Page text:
So you’ve set your heart on exploring Japan but where to start? With one of the world’s best rail networks, hopping between Japan’s incredible cities is quick and carefree but where should you visit to make sure you hit all of the country’s highlights?
Japan’s cities are a study in contrasts; ancient history and futuristic modernity, bustling byways and tranquil gardens, spiritual temples and hedonistic nightlife. Each city boasts its own unique history and culture – read on to find your own favourite.
The poster boy of classical Japan, Kyoto was the nation’s capital for over 1,000 years. The city is a beguiling mixture of incredible history, with 17 UNESCO World Heritage, and contemporary culture. One minute you could be exploring ancient Buddhist temples, the next discovering the art of manga. Japan’s cultural heartland of religion, culture, food and art, Kyoto’s traditional soul will leave a lasting impression on you.
Fushimi Inari Shrine – An important Shinto shrine in southern Kyoto, Fushimi Inari is most famous for its thousands of vermillion torii gates which form a network of tunnels around the main shrine buildings.
Nijo Castle – Built by the founder of the Edo Shogunate as his Kyoto residence, Nijo Castle is surrounded by stunning gardens.
Kinkakuji Temple – The gold hued Buddhist Kinkakuji Temple is a stunning sight and sits within an excellent example of Japanese garden design.
Gion – Gion is Kyoto’s most famous geisha district, filled with shops, restaurants and teahouses.
One of the world’s most cutting-edge capital cities, Tokyo is a city of contrasts, famous for its neon lit landscape, towering skyscrapers, peaceful shrines and lovingly tended gardens. Although long the political and cultural centre of Japan, Tokyo became the official capital when the Meiji Emperor moved it to Tokyo in 1867. Almost the archetypal futuristic city, amongst the shimmering glass towers and neon, you’ll still find many reminders of a traditional way of life in the heart of ancient temples and down quiet alleyways.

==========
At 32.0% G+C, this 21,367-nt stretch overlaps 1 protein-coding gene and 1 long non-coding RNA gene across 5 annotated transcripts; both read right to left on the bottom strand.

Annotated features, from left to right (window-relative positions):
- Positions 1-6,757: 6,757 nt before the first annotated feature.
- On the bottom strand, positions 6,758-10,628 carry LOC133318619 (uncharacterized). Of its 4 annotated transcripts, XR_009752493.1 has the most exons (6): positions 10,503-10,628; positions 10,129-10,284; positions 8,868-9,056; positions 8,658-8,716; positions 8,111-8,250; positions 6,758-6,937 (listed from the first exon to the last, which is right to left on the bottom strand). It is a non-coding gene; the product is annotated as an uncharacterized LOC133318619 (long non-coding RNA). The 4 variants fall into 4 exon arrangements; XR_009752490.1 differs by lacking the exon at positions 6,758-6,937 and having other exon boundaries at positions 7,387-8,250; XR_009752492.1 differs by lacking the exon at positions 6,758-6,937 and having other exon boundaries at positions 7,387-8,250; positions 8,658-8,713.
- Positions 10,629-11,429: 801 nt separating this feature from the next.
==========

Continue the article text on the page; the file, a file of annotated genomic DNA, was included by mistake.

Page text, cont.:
With so much rich culture, an incredible dining scene, exotic fashion and a unique contrast of ancient and modern Tokyo is an epic city in every sense of the word.
Asakusa –The home of Tokyo’s Old Town where you’ll still find reminders of the historical city.
Senso-ji Temple – The oldest Buddhist temple in Tokyo founded in the 7th century.
Tokyo Skytree – The tallest structure in Japan and the tallest tower in the world.
Meiji Shrine –A Shinto shrine dedicated to the Emperor Meiji and his wife located in an evergreen forest within the busy city.
What Japan’s third largest city lacks in sightseeing locations, it makes up for with its flamboyance, fun loving people and amazing food scene, so much so that locals refer to it as ‘Japan’s Kitchen’. A city to be experienced rather than photographed, soak up the ambience, meet the friendly locals and eat till you pop!
Osaka Castle – One of Japan’s most famous castles known for sweeping views of the city from its hilltop perch.